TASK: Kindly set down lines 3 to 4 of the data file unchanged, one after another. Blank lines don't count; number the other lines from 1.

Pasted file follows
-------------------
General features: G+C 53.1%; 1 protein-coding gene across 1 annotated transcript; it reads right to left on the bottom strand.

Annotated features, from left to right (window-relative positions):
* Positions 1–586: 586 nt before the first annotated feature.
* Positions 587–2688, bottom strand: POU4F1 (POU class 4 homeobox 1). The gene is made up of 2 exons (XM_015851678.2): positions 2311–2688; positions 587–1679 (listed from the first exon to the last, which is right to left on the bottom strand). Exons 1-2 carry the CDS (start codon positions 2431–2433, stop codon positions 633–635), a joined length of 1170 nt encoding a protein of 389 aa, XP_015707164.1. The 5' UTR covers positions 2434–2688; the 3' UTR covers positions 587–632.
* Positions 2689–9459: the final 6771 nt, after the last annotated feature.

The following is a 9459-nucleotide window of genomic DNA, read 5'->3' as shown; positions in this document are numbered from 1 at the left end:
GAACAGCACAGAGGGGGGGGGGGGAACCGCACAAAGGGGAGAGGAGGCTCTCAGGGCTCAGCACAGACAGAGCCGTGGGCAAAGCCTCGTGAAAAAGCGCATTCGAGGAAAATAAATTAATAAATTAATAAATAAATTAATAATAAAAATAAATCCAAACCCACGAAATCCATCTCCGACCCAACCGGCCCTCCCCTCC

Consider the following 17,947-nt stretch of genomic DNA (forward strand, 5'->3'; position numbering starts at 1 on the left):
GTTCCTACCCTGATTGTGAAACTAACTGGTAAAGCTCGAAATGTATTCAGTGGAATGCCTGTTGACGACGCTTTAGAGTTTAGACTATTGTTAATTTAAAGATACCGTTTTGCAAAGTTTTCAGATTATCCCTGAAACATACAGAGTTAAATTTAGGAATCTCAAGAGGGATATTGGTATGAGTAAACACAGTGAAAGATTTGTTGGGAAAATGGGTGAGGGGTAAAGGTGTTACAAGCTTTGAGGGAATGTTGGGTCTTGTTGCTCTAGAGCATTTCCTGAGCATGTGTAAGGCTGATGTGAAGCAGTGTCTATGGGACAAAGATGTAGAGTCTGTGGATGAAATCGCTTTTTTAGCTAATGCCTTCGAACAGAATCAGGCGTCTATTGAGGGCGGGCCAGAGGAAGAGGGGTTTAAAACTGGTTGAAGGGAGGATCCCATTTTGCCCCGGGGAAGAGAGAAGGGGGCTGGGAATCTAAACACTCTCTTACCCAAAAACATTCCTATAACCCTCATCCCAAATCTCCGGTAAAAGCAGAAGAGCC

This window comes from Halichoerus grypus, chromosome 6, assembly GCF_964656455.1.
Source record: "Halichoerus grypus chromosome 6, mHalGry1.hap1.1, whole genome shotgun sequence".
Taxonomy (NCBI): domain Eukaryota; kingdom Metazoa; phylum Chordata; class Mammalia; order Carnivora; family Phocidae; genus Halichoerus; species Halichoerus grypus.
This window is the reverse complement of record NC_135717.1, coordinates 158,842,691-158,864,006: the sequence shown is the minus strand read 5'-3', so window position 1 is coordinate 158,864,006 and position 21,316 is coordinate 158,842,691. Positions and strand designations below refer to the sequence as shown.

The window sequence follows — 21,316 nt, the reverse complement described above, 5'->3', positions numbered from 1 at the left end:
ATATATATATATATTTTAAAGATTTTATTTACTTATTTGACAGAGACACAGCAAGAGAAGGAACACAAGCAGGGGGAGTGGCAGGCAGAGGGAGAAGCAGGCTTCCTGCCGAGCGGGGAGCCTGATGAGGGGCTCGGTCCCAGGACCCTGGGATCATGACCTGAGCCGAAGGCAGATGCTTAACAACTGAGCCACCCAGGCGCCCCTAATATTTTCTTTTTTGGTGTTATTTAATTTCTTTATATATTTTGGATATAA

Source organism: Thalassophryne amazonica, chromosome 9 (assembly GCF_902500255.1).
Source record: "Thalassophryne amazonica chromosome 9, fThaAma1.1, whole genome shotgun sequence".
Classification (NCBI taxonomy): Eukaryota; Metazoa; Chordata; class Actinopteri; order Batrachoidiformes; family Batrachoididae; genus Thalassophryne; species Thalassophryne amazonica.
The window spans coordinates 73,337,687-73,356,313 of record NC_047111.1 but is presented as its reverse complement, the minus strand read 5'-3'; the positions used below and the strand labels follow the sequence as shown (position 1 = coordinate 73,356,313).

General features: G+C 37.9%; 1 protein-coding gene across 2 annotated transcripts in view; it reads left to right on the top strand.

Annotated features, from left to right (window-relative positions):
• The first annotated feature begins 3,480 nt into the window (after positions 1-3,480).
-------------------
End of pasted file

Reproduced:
* Positions 1–586: 586 nt before the first annotated feature.
* Positions 587–2688, bottom strand: POU4F1 (POU class 4 homeobox 1). The gene is made up of 2 exons (XM_015851678.2): positions 2311–2688; positions 587–1679 (listed from the first exon to the last, which is right to left on the bottom strand). Exons 1-2 carry the CDS (start codon positions 2431–2433, stop codon positions 633–635), a joined length of 1170 nt encoding a protein of 389 aa, XP_015707164.1. The 5' UTR covers positions 2434–2688; the 3' UTR covers positions 587–632.